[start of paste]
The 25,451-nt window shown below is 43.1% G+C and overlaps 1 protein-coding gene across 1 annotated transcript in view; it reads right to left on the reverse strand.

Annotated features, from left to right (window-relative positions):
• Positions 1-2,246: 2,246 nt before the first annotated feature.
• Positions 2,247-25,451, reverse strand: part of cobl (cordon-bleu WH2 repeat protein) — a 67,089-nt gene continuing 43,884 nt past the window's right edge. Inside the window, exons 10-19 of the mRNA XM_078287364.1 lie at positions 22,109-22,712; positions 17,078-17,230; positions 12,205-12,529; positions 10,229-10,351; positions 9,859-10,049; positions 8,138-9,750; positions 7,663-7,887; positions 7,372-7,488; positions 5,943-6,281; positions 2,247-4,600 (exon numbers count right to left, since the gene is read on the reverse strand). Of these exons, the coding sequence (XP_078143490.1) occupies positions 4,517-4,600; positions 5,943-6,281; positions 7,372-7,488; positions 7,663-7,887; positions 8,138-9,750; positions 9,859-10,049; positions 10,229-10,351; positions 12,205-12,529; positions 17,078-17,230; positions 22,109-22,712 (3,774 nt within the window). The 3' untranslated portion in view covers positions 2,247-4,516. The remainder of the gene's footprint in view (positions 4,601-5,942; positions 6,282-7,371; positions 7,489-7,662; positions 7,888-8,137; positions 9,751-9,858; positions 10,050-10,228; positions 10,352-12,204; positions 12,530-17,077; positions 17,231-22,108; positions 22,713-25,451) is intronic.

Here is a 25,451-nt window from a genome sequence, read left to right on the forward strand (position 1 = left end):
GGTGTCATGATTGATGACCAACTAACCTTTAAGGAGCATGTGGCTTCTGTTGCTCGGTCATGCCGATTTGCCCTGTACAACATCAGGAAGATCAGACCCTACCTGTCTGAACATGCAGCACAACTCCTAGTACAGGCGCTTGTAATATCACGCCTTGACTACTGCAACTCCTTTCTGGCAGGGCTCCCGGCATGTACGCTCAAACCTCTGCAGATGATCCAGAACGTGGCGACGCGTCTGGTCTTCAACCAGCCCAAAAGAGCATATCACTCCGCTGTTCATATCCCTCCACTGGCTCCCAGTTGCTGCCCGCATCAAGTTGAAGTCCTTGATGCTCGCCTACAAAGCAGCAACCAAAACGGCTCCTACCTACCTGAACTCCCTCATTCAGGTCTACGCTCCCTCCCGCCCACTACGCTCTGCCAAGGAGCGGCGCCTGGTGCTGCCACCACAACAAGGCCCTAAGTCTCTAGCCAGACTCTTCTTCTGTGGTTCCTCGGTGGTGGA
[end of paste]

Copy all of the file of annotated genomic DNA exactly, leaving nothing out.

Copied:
The 25,451-nt window shown below is 43.1% G+C and overlaps 1 protein-coding gene across 1 annotated transcript in view; it reads right to left on the reverse strand.

Annotated features, from left to right (window-relative positions):
• Positions 1-2,246: 2,246 nt before the first annotated feature.
• Positions 2,247-25,451, reverse strand: part of cobl (cordon-bleu WH2 repeat protein) — a 67,089-nt gene continuing 43,884 nt past the window's right edge. Inside the window, exons 10-19 of the mRNA XM_078287364.1 lie at positions 22,109-22,712; positions 17,078-17,230; positions 12,205-12,529; positions 10,229-10,351; positions 9,859-10,049; positions 8,138-9,750; positions 7,663-7,887; positions 7,372-7,488; positions 5,943-6,281; positions 2,247-4,600 (exon numbers count right to left, since the gene is read on the reverse strand). Of these exons, the coding sequence (XP_078143490.1) occupies positions 4,517-4,600; positions 5,943-6,281; positions 7,372-7,488; positions 7,663-7,887; positions 8,138-9,750; positions 9,859-10,049; positions 10,229-10,351; positions 12,205-12,529; positions 17,078-17,230; positions 22,109-22,712 (3,774 nt within the window). The 3' untranslated portion in view covers positions 2,247-4,516. The remainder of the gene's footprint in view (positions 4,601-5,942; positions 6,282-7,371; positions 7,489-7,662; positions 7,888-8,137; positions 9,751-9,858; positions 10,050-10,228; positions 10,352-12,204; positions 12,530-17,077; positions 17,231-22,108; positions 22,713-25,451) is intronic.

Here is a 25,451-nt window from a genome sequence, read left to right on the forward strand (position 1 = left end):
GGTGTCATGATTGATGACCAACTAACCTTTAAGGAGCATGTGGCTTCTGTTGCTCGGTCATGCCGATTTGCCCTGTACAACATCAGGAAGATCAGACCCTACCTGTCTGAACATGCAGCACAACTCCTAGTACAGGCGCTTGTAATATCACGCCTTGACTACTGCAACTCCTTTCTGGCAGGGCTCCCGGCATGTACGCTCAAACCTCTGCAGATGATCCAGAACGTGGCGACGCGTCTGGTCTTCAACCAGCCCAAAAGAGCATATCACTCCGCTGTTCATATCCCTCCACTGGCTCCCAGTTGCTGCCCGCATCAAGTTGAAGTCCTTGATGCTCGCCTACAAAGCAGCAACCAAAACGGCTCCTACCTACCTGAACTCCCTCATTCAGGTCTACGCTCCCTCCCGCCCACTACGCTCTGCCAAGGAGCGGCGCCTGGTGCTGCCACCACAACAAGGCCCTAAGTCTCTAGCCAGACTCTTCTTCTGTGGTTCCTCGGTGGTGGA